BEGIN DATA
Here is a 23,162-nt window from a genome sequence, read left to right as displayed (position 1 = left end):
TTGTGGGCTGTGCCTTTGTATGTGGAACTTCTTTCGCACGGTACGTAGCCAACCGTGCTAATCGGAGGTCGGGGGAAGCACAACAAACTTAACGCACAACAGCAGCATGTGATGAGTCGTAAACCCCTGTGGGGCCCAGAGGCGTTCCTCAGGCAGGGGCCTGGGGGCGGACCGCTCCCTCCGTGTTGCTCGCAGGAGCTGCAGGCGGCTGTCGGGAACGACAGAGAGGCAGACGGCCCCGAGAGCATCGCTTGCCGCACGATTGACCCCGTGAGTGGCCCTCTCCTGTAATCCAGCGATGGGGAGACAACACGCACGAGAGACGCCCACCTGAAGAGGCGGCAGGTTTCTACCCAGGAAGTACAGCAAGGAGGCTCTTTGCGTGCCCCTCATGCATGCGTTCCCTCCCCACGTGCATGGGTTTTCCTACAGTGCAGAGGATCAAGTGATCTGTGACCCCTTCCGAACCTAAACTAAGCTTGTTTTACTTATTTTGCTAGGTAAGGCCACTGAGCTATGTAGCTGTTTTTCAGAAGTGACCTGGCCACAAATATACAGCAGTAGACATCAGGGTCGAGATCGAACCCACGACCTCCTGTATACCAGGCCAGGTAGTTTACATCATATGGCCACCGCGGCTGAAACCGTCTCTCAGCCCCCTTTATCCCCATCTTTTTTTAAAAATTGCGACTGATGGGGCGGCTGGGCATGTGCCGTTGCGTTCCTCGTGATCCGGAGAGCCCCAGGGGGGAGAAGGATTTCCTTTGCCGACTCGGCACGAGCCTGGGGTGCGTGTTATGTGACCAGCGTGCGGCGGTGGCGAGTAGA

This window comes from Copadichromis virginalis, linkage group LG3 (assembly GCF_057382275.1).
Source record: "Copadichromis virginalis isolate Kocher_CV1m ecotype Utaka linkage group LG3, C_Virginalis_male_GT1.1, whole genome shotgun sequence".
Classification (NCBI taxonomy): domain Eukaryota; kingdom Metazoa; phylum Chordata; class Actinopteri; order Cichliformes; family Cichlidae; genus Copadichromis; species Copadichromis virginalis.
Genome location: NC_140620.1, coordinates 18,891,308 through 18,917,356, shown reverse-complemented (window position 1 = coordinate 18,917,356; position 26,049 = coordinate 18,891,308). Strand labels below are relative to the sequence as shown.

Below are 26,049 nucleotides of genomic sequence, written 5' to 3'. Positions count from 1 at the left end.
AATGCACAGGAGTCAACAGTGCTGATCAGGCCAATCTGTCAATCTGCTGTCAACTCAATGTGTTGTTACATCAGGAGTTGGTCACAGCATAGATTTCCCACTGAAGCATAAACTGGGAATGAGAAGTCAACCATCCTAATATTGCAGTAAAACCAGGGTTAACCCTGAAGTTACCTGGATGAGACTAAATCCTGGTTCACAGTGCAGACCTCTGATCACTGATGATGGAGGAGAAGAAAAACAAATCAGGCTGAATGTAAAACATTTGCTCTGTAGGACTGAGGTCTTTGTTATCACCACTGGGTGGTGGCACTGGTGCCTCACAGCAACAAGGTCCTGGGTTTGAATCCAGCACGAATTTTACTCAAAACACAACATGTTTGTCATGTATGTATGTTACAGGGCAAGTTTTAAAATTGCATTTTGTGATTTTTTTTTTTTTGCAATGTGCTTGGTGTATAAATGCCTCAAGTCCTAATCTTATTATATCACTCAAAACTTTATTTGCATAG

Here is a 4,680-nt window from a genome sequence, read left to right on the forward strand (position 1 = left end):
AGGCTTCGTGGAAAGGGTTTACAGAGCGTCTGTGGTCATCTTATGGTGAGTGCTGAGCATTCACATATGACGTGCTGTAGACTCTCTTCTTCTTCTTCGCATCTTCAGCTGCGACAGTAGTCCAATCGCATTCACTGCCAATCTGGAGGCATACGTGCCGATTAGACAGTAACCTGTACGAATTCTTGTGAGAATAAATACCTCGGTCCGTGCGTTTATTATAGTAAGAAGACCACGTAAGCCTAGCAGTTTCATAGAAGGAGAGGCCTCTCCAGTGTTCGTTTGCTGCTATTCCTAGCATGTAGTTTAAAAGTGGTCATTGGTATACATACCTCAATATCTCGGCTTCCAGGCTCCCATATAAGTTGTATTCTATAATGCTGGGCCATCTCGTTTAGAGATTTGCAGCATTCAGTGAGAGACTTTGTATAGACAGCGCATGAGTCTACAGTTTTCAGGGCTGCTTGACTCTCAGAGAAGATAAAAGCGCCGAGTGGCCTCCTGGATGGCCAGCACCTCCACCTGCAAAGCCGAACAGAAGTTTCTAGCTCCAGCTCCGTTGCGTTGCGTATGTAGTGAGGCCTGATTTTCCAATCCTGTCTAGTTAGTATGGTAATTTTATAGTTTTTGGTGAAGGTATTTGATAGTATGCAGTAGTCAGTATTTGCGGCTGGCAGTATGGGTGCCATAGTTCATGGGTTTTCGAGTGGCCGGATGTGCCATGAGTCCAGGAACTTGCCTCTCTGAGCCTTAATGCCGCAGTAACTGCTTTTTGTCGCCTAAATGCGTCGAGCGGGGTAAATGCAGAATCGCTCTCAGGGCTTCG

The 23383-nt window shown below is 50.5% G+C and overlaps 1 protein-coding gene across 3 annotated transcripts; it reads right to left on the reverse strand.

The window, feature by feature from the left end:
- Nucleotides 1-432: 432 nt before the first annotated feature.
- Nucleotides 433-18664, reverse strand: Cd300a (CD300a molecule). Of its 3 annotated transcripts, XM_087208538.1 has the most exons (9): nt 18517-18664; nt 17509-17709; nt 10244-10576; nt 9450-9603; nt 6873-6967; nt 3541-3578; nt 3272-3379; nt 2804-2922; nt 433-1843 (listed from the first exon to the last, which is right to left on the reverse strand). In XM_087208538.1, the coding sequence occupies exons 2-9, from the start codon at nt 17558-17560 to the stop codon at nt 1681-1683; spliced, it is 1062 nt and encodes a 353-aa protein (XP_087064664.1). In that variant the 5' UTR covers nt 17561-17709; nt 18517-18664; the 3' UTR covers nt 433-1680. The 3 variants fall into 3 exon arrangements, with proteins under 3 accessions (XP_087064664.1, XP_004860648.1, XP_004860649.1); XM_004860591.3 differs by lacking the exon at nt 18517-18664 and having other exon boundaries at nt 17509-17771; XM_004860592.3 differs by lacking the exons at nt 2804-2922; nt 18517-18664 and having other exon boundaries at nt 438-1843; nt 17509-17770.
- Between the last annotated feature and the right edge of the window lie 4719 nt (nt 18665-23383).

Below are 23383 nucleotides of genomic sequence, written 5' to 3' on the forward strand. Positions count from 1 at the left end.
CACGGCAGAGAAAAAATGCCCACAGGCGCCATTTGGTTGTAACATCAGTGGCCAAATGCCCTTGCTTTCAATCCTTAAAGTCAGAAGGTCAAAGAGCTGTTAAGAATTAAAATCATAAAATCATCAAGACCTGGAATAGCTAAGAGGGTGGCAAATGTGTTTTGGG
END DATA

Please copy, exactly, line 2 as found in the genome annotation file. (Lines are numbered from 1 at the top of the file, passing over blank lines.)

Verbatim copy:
TTGTGGGCTGTGCCTTTGTATGTGGAACTTCTTTCGCACGGTACGTAGCCAACCGTGCTAATCGGAGGTCGGGGGAAGCACAACAAACTTAACGCACAACAGCAGCATGTGATGAGTCGTAAACCCCTGTGGGGCCCAGAGGCGTTCCTCAGGCAGGGGCCTGGGGGCGGACCGCTCCCTCCGTGTTGCTCGCAGGAGCTGCAGGCGGCTGTCGGGAACGACAGAGAGGCAGACGGCCCCGAGAGCATCGCTTGCCGCACGATTGACCCCGTGAGTGGCCCTCTCCTGTAATCCAGCGATGGGGAGACAACACGCACGAGAGACGCCCACCTGAAGAGGCGGCAGGTTTCTACCCAGGAAGTACAGCAAGGAGGCTCTTTGCGTGCCCCTCATGCATGCGTTCCCTCCCCACGTGCATGGGTTTTCCTACAGTGCAGAGGATCAAGTGATCTGTGACCCCTTCCGAACCTAAACTAAGCTTGTTTTACTTATTTTGCTAGGTAAGGCCACTGAGCTATGTAGCTGTTTTTCAGAAGTGACCTGGCCACAAATATACAGCAGTAGACATCAGGGTCGAGATCGAACCCACGACCTCCTGTATACCAGGCCAGGTAGTTTACATCATATGGCCACCGCGGCTGAAACCGTCTCTCAGCCCCCTTTATCCCCATCTTTTTTTAAAAATTGCGACTGATGGGGCGGCTGGGCATGTGCCGTTGCGTTCCTCGTGATCCGGAGAGCCCCAGGGGGGAGAAGGATTTCCTTTGCCGACTCGGCACGAGCCTGGGGTGCGTGTTATGTGACCAGCGTGCGGCGGTGGCGAGTAGA